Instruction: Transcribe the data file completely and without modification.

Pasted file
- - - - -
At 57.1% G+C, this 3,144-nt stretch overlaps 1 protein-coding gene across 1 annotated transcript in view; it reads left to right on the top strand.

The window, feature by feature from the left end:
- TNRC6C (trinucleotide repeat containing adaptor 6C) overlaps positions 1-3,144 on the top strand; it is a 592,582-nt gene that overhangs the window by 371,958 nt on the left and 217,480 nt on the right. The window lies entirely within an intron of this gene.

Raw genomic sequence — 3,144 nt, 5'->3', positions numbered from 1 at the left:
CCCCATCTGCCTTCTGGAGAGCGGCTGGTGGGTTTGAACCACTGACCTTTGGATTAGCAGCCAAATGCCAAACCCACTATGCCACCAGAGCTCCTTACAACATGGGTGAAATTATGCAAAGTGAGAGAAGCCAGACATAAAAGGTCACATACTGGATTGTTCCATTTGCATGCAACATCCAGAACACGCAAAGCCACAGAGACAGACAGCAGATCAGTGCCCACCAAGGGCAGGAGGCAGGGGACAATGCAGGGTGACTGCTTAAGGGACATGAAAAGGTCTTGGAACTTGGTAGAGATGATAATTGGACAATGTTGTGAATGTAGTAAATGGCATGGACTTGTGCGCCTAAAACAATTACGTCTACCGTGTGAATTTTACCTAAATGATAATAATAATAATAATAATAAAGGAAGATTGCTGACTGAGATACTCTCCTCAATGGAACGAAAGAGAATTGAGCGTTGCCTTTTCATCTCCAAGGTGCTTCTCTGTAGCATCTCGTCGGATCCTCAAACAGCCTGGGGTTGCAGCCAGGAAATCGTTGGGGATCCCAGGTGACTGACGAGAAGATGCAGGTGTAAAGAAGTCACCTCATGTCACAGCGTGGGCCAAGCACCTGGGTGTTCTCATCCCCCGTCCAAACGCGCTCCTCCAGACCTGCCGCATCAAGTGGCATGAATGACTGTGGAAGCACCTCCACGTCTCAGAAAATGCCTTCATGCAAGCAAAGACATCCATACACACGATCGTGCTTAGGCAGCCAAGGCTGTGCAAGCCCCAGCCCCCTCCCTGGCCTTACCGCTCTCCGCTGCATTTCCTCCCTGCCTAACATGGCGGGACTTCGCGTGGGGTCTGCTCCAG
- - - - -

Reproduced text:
At 57.1% G+C, this 3,144-nt stretch overlaps 1 protein-coding gene across 1 annotated transcript in view; it reads left to right on the top strand.

The window, feature by feature from the left end:
- TNRC6C (trinucleotide repeat containing adaptor 6C) overlaps positions 1-3,144 on the top strand; it is a 592,582-nt gene that overhangs the window by 371,958 nt on the left and 217,480 nt on the right. The window lies entirely within an intron of this gene.

Raw genomic sequence — 3,144 nt, 5'->3', positions numbered from 1 at the left:
CCCCATCTGCCTTCTGGAGAGCGGCTGGTGGGTTTGAACCACTGACCTTTGGATTAGCAGCCAAATGCCAAACCCACTATGCCACCAGAGCTCCTTACAACATGGGTGAAATTATGCAAAGTGAGAGAAGCCAGACATAAAAGGTCACATACTGGATTGTTCCATTTGCATGCAACATCCAGAACACGCAAAGCCACAGAGACAGACAGCAGATCAGTGCCCACCAAGGGCAGGAGGCAGGGGACAATGCAGGGTGACTGCTTAAGGGACATGAAAAGGTCTTGGAACTTGGTAGAGATGATAATTGGACAATGTTGTGAATGTAGTAAATGGCATGGACTTGTGCGCCTAAAACAATTACGTCTACCGTGTGAATTTTACCTAAATGATAATAATAATAATAATAATAAAGGAAGATTGCTGACTGAGATACTCTCCTCAATGGAACGAAAGAGAATTGAGCGTTGCCTTTTCATCTCCAAGGTGCTTCTCTGTAGCATCTCGTCGGATCCTCAAACAGCCTGGGGTTGCAGCCAGGAAATCGTTGGGGATCCCAGGTGACTGACGAGAAGATGCAGGTGTAAAGAAGTCACCTCATGTCACAGCGTGGGCCAAGCACCTGGGTGTTCTCATCCCCCGTCCAAACGCGCTCCTCCAGACCTGCCGCATCAAGTGGCATGAATGACTGTGGAAGCACCTCCACGTCTCAGAAAATGCCTTCATGCAAGCAAAGACATCCATACACACGATCGTGCTTAGGCAGCCAAGGCTGTGCAAGCCCCAGCCCCCTCCCTGGCCTTACCGCTCTCCGCTGCATTTCCTCCCTGCCTAACATGGCGGGACTTCGCGTGGGGTCTGCTCCAG